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Term Sheet — Monday, July 6

Random Ramblings

PayPal last Wednesday announced plans to acquire Xoom Corp., a San Francisco-based digital money transfer services, for approximately $890 million. The $25 per share deal represented nearly a 21% premium over where Xoom stock closed trading last Tuesday, and a 56.25% premium over where Xoom priced its initial public offering back in early 2013.

Xoom is not one of the so-called unicorns, but its experience may be instructive when thinking about the idea of a tech startup bubble, particularly in terms of investor risk and reward.

VC firm Andreessen Horowitz recently published a data-driven refutation of the bubble-mongers, with a heavy emphasis on differences between today’s environment and the dotcom bubble. As I wrote previously, a lot of it is persuasive.

But for the purposes of this post, I want to focus on a particular slide about how the increase in later-stage private funding (“quasi-IPOs”) has allegedly shifted value appreciation from the public to private markets. Here it is (yeah, you’ve got to turn images on):


I understand the argument, and even made a similar one in a magazine column last summer. In short: The longer a growing company remains private, the more wealth is created for a small number of investors. Historically that would be VCs and company employees, but the “quasi IPO” has slightly expanded that pot to also include hedge funds, mutual funds and sovereign wealth funds. By going public, you allow a much broader group of investors to benefit from the company’s growth. That’s why my magazine column was titled: “Dear tech CEOs, go public for the good of the country.”

My quibble with Andreessen Horowitz’s slide, however, is that VCs don’t usually sell their shares at IPO. Instead, they typically hold on for at least the first 90 days (per lock-up agreements), and often for a significant amount of time after that (in the case of small biotech floats, the VCs often buy more shares at the IPO price). As such, the “public” value creation cited by Andreessen Horowitz for a company like Google, for example, is belied by the fact that Google’s venture capital backers — namely, Kleiner Perkins and Sequoia Capital — held onto most of their shares for years after its IPO.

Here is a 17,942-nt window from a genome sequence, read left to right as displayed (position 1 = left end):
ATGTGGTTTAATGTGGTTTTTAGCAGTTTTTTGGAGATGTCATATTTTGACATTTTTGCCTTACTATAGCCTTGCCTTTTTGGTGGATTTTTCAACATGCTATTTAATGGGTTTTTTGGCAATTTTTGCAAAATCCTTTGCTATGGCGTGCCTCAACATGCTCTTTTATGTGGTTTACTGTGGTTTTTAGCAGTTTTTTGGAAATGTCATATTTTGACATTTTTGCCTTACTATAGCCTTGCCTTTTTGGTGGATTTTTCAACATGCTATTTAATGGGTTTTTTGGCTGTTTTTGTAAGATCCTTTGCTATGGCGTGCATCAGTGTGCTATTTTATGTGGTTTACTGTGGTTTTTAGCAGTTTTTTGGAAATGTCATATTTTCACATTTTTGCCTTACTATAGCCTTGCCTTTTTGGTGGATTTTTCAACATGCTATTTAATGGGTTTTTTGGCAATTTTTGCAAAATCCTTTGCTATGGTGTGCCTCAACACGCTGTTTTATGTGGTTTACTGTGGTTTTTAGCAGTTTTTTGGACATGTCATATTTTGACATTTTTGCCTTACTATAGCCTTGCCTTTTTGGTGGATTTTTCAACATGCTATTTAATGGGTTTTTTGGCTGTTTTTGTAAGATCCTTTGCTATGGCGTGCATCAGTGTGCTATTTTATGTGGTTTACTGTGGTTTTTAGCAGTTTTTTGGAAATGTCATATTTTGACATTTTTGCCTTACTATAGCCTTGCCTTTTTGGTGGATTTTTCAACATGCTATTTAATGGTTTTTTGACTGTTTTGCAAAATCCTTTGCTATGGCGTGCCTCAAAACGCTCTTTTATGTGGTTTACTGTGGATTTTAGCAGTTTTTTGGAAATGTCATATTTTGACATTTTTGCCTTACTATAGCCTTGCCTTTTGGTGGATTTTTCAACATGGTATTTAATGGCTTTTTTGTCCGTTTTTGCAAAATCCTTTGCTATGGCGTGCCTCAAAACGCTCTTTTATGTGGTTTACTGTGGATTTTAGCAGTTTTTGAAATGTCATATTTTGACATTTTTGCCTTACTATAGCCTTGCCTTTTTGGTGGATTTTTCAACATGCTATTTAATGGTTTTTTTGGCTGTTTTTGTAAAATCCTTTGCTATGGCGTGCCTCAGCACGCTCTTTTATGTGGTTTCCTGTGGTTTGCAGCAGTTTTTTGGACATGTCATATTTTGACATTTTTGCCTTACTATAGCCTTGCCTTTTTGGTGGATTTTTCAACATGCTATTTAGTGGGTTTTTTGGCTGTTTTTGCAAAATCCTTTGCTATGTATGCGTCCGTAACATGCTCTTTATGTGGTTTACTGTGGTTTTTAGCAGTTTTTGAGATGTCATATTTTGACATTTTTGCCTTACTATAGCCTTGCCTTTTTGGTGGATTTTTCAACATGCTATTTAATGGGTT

“We made a lot of money during the dotcom bubble once VC portfolio companies went public, because they were often small floats and the VCs held onto the stock as the prices soared” explains a longtime investor in venture capital funds. “We’re seeing similar valuation increases today but, because the companies haven’t gone public, VCs are basically taking on extra risk for the same reward.”

All of which brings us back to Xoom. Among the company’s current shareholders is Sequoia Capital, which last reported a 14.72% ownership stake. Had Sequoia cashed out all of its Xoom shares at IPO, it would have returned nearly $52 million fewer dollars. That difference is not accounted for in the Andreessen Horowitz slide. It’s also worth noting that Sequoia would have received around the same value appreciation had it sold just after its post-IPO lockup expired (it peaked in July 2013).

For an even more stark example, take a look at Palo Alto Networks, where the value of Sequoia’s remaining stock today is around $734 million higher than it was at the time of IPO.

To be clear, none of this is arguing for or against a tech bubble. It’s only to point out that the advent of unicorns does not necessarily mean that the private markets are going to be better off for their existence.

• Thank you: We got three dozen nominations for our final startup pitch slot at Fortune Brainstorm Tech, which begins a week from today (full agenda here — recent additions include Dow Chemical CEO Andrew Liveris and Sprinklr CEO Ragy Thomas). In the midst of finalizing our pick, and I’ll be in touch with everyone who replied by end of today.


• Aetna Inc. (NYSE: AET) has agreed to acquire Humana Inc. (NYSE: HUM) in a $37 billion deal that would create the second-largest managed healthcare company in the U.S. Read more.


• 23andMe, a Mountain View, Calif.–based DNA testing and genome sequencing, has raised $80 million in new equity funding, according to a regulatory filing that suggests the round total could eventually hit $150 million. It had previously raised over $110 million from investors like NEA, Google Ventures and Yuri Milner. Read more.